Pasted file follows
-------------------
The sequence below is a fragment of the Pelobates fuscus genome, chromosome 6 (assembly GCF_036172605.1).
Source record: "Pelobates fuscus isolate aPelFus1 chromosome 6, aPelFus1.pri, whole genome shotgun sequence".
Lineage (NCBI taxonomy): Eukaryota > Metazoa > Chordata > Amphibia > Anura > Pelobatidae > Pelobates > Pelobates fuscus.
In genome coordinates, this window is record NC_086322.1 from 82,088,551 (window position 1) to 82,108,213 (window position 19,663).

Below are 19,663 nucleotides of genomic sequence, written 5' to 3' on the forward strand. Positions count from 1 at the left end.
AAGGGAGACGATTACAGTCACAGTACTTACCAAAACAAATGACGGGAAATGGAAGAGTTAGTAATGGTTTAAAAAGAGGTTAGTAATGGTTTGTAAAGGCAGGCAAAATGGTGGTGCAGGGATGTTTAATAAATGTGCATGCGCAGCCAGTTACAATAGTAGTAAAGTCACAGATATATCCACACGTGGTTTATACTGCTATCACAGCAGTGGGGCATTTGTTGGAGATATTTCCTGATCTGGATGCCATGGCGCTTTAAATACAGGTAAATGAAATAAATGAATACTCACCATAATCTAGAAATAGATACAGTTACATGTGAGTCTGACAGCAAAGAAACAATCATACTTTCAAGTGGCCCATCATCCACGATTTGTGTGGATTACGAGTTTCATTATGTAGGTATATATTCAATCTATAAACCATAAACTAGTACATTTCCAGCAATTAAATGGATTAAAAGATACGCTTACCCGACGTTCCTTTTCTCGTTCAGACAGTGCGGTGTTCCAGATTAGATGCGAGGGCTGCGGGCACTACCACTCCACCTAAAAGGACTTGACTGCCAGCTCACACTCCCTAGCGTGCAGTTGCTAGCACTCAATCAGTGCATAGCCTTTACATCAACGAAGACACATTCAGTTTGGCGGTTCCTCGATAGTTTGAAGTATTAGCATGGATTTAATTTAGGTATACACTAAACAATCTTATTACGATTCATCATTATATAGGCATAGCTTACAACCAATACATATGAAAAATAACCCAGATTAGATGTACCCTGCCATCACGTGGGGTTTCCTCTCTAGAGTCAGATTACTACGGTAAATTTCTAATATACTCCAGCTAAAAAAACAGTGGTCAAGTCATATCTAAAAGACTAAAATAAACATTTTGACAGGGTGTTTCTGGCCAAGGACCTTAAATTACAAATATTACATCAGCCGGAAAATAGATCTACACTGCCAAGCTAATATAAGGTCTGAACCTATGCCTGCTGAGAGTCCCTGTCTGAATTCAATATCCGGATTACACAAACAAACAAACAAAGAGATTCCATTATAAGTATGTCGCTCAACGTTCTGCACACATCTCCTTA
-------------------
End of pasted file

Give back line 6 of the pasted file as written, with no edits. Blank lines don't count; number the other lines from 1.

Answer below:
AAGGGAGACGATTACAGTCACAGTACTTACCAAAACAAATGACGGGAAATGGAAGAGTTAGTAATGGTTTAAAAAGAGGTTAGTAATGGTTTGTAAAGGCAGGCAAAATGGTGGTGCAGGGATGTTTAATAAATGTGCATGCGCAGCCAGTTACAATAGTAGTAAAGTCACAGATATATCCACACGTGGTTTATACTGCTATCACAGCAGTGGGGCATTTGTTGGAGATATTTCCTGATCTGGATGCCATGGCGCTTTAAATACAGGTAAATGAAATAAATGAATACTCACCATAATCTAGAAATAGATACAGTTACATGTGAGTCTGACAGCAAAGAAACAATCATACTTTCAAGTGGCCCATCATCCACGATTTGTGTGGATTACGAGTTTCATTATGTAGGTATATATTCAATCTATAAACCATAAACTAGTACATTTCCAGCAATTAAATGGATTAAAAGATACGCTTACCCGACGTTCCTTTTCTCGTTCAGACAGTGCGGTGTTCCAGATTAGATGCGAGGGCTGCGGGCACTACCACTCCACCTAAAAGGACTTGACTGCCAGCTCACACTCCCTAGCGTGCAGTTGCTAGCACTCAATCAGTGCATAGCCTTTACATCAACGAAGACACATTCAGTTTGGCGGTTCCTCGATAGTTTGAAGTATTAGCATGGATTTAATTTAGGTATACACTAAACAATCTTATTACGATTCATCATTATATAGGCATAGCTTACAACCAATACATATGAAAAATAACCCAGATTAGATGTACCCTGCCATCACGTGGGGTTTCCTCTCTAGAGTCAGATTACTACGGTAAATTTCTAATATACTCCAGCTAAAAAAACAGTGGTCAAGTCATATCTAAAAGACTAAAATAAACATTTTGACAGGGTGTTTCTGGCCAAGGACCTTAAATTACAAATATTACATCAGCCGGAAAATAGATCTACACTGCCAAGCTAATATAAGGTCTGAACCTATGCCTGCTGAGAGTCCCTGTCTGAATTCAATATCCGGATTACACAAACAAACAAACAAAGAGATTCCATTATAAGTATGTCGCTCAACGTTCTGCACACATCTCCTTA